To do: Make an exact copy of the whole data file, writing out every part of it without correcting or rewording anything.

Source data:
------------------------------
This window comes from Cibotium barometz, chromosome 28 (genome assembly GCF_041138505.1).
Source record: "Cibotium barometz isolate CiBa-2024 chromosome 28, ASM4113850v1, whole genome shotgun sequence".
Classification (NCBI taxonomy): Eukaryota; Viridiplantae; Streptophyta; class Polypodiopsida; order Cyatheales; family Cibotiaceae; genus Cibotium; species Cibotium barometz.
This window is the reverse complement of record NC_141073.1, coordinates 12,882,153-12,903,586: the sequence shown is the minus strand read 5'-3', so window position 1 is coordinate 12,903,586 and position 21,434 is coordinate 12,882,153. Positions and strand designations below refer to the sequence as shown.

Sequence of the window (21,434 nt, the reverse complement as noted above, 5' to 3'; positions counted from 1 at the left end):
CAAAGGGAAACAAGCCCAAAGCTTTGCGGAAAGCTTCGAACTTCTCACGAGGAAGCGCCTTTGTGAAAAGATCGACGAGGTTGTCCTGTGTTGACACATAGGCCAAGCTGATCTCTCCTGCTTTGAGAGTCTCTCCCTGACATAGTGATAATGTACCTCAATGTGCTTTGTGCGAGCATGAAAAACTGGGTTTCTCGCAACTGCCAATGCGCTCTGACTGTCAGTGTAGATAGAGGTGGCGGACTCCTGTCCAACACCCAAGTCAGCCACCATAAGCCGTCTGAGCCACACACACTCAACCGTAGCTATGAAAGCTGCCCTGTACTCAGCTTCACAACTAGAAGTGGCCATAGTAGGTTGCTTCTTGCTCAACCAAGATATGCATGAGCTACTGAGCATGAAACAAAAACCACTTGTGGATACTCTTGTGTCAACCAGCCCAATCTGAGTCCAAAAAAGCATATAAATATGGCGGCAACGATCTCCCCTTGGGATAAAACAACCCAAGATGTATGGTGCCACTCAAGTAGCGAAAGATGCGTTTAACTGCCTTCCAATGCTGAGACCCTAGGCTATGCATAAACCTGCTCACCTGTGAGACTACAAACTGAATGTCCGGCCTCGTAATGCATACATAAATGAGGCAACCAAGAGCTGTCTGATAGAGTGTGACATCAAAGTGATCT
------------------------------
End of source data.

This window comes from Cibotium barometz, chromosome 28 (genome assembly GCF_041138505.1).
Source record: "Cibotium barometz isolate CiBa-2024 chromosome 28, ASM4113850v1, whole genome shotgun sequence".
Classification (NCBI taxonomy): Eukaryota; Viridiplantae; Streptophyta; class Polypodiopsida; order Cyatheales; family Cibotiaceae; genus Cibotium; species Cibotium barometz.
This window is the reverse complement of record NC_141073.1, coordinates 12,882,153-12,903,586: the sequence shown is the minus strand read 5'-3', so window position 1 is coordinate 12,903,586 and position 21,434 is coordinate 12,882,153. Positions and strand designations below refer to the sequence as shown.

Sequence of the window (21,434 nt, the reverse complement as noted above, 5' to 3'; positions counted from 1 at the left end):
CAAAGGGAAACAAGCCCAAAGCTTTGCGGAAAGCTTCGAACTTCTCACGAGGAAGCGCCTTTGTGAAAAGATCGACGAGGTTGTCCTGTGTTGACACATAGGCCAAGCTGATCTCTCCTGCTTTGAGAGTCTCTCCCTGACATAGTGATAATGTACCTCAATGTGCTTTGTGCGAGCATGAAAAACTGGGTTTCTCGCAACTGCCAATGCGCTCTGACTGTCAGTGTAGATAGAGGTGGCGGACTCCTGTCCAACACCCAAGTCAGCCACCATAAGCCGTCTGAGCCACACACACTCAACCGTAGCTATGAAAGCTGCCCTGTACTCAGCTTCACAACTAGAAGTGGCCATAGTAGGTTGCTTCTTGCTCAACCAAGATATGCATGAGCTACTGAGCATGAAACAAAAACCACTTGTGGATACTCTTGTGTCAACCAGCCCAATCTGAGTCCAAAAAAGCATATAAATATGGCGGCAACGATCTCCCCTTGGGATAAAACAACCCAAGATGTATGGTGCCACTCAAGTAGCGAAAGATGCGTTTAACTGCCTTCCAATGCTGAGACCCTAGGCTATGCATAAACCTGCTCACCTGTGAGACTACAAACTGAATGTCCGGCCTCGTAATGCATACATAAATGAGGCAACCAAGAGCTGTCTGATAGAGTGTGACATCAAAGTGATCT